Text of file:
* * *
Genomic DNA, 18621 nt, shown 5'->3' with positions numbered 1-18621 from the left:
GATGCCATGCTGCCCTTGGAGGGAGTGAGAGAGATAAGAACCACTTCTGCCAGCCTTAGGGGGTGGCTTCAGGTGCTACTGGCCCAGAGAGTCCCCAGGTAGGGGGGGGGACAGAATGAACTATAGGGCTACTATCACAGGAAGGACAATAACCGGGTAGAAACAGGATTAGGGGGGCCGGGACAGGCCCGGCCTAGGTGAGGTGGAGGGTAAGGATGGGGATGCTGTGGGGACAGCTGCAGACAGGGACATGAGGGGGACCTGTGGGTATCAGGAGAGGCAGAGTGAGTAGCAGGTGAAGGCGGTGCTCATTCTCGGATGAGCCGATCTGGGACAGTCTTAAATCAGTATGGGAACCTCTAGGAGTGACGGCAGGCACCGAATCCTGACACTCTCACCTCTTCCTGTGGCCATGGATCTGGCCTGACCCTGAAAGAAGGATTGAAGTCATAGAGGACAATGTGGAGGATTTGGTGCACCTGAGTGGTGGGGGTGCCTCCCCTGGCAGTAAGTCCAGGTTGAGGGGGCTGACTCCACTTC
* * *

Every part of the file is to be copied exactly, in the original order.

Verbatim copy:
Genomic DNA, 18621 nt, shown 5'->3' with positions numbered 1-18621 from the left:
GATGCCATGCTGCCCTTGGAGGGAGTGAGAGAGATAAGAACCACTTCTGCCAGCCTTAGGGGGTGGCTTCAGGTGCTACTGGCCCAGAGAGTCCCCAGGTAGGGGGGGGGACAGAATGAACTATAGGGCTACTATCACAGGAAGGACAATAACCGGGTAGAAACAGGATTAGGGGGGCCGGGACAGGCCCGGCCTAGGTGAGGTGGAGGGTAAGGATGGGGATGCTGTGGGGACAGCTGCAGACAGGGACATGAGGGGGACCTGTGGGTATCAGGAGAGGCAGAGTGAGTAGCAGGTGAAGGCGGTGCTCATTCTCGGATGAGCCGATCTGGGACAGTCTTAAATCAGTATGGGAACCTCTAGGAGTGACGGCAGGCACCGAATCCTGACACTCTCACCTCTTCCTGTGGCCATGGATCTGGCCTGACCCTGAAAGAAGGATTGAAGTCATAGAGGACAATGTGGAGGATTTGGTGCACCTGAGTGGTGGGGGTGCCTCCCCTGGCAGTAAGTCCAGGTTGAGGGGGCTGACTCCACTTC